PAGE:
The PhD program I am enrolled in is called ‘Dynamic Capabilities and Relationships’. One question I hear frequently from both colleagues and friends is: What are these dynamic capabilities? This post aims at providing a definition, a graph, and some references that I can refer people to when I hear this question again in the future.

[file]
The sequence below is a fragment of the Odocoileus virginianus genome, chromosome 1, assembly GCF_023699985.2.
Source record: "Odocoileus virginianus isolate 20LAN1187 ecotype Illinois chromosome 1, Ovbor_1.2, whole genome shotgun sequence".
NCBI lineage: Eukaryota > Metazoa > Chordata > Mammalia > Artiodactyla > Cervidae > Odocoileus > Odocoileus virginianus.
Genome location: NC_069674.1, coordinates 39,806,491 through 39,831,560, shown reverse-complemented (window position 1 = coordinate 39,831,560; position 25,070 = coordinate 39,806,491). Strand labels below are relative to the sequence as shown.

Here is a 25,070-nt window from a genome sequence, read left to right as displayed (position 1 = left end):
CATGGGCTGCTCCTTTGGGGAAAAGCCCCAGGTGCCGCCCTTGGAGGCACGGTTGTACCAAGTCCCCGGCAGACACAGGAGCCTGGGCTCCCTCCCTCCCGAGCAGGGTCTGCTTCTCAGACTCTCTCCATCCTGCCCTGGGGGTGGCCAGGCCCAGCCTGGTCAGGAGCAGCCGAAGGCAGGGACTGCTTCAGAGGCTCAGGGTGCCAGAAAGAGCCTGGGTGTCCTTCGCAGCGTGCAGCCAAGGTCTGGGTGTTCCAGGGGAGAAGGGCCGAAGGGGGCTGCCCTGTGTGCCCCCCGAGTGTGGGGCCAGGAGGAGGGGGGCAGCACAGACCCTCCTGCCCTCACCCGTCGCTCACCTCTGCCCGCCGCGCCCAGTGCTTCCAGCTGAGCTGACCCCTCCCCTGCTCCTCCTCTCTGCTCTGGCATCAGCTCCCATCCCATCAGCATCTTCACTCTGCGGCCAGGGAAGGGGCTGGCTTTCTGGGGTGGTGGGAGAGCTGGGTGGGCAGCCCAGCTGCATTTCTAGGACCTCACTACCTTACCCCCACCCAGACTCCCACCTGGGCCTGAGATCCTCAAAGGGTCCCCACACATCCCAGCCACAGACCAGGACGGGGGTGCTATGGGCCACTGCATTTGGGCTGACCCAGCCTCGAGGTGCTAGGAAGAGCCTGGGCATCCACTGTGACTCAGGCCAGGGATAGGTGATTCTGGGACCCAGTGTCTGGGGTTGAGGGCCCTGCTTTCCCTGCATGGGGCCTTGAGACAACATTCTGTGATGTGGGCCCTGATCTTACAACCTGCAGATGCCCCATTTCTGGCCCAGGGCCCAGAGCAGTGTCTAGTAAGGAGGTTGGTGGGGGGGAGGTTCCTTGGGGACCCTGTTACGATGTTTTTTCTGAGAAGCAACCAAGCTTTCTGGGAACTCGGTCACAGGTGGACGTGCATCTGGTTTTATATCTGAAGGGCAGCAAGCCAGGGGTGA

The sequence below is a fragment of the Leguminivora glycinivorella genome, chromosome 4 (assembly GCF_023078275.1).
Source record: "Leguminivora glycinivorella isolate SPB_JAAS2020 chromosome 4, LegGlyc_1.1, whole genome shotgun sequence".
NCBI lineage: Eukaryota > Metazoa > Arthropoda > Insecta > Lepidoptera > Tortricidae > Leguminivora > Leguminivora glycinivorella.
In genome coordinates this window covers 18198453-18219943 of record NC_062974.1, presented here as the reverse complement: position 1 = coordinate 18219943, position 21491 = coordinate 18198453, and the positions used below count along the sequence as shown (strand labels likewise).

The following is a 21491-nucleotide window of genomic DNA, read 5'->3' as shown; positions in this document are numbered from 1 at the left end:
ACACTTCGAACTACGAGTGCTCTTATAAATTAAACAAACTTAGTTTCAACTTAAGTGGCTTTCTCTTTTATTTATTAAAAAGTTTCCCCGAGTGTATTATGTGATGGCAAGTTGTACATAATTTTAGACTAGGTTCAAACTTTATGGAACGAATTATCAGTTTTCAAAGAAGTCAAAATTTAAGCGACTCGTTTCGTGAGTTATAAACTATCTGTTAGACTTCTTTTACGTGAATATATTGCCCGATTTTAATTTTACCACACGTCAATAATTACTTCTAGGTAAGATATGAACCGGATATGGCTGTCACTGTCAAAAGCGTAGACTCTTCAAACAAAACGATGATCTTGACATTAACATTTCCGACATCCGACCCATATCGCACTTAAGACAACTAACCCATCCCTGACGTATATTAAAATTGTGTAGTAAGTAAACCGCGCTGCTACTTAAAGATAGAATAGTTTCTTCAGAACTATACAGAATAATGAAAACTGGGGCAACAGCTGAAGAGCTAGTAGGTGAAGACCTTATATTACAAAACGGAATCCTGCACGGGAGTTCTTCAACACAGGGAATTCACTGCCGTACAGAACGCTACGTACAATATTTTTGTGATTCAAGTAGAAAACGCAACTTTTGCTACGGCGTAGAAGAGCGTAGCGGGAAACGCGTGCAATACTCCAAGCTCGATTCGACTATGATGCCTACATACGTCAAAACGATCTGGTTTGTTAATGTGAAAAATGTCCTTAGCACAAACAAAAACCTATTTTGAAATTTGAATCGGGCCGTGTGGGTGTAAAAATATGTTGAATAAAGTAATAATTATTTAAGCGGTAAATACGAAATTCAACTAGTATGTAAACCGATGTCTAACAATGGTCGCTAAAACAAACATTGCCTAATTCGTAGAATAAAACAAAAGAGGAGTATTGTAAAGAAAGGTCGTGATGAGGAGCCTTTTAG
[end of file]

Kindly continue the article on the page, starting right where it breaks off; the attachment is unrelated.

Dynamic capabilities have emerged as a major stream in the field of strategy research over the past 15 years (Eisenhardt and Martin, 2000; Hodgkinson and Healey, 2011; Teece, Pisano, and Shuen, 1997). They are defined as “the firm’s processes that use resources – specifically the processes to integrate, reconfigure, gain and release resources – to match and even create market change. Dynamic capabilities thus are the organizational and strategic routines by which firms achieve new resource configurations as markets emerge, collide, split, evolve, and die” (Eisenhardt and Martin, 2000, p. 1107). At their core, the development of dynamic capabilities is the response of strategy researchers to an ever-changing world. Continue reading Dynamic Capabilities: A Definition, Visualization, and some References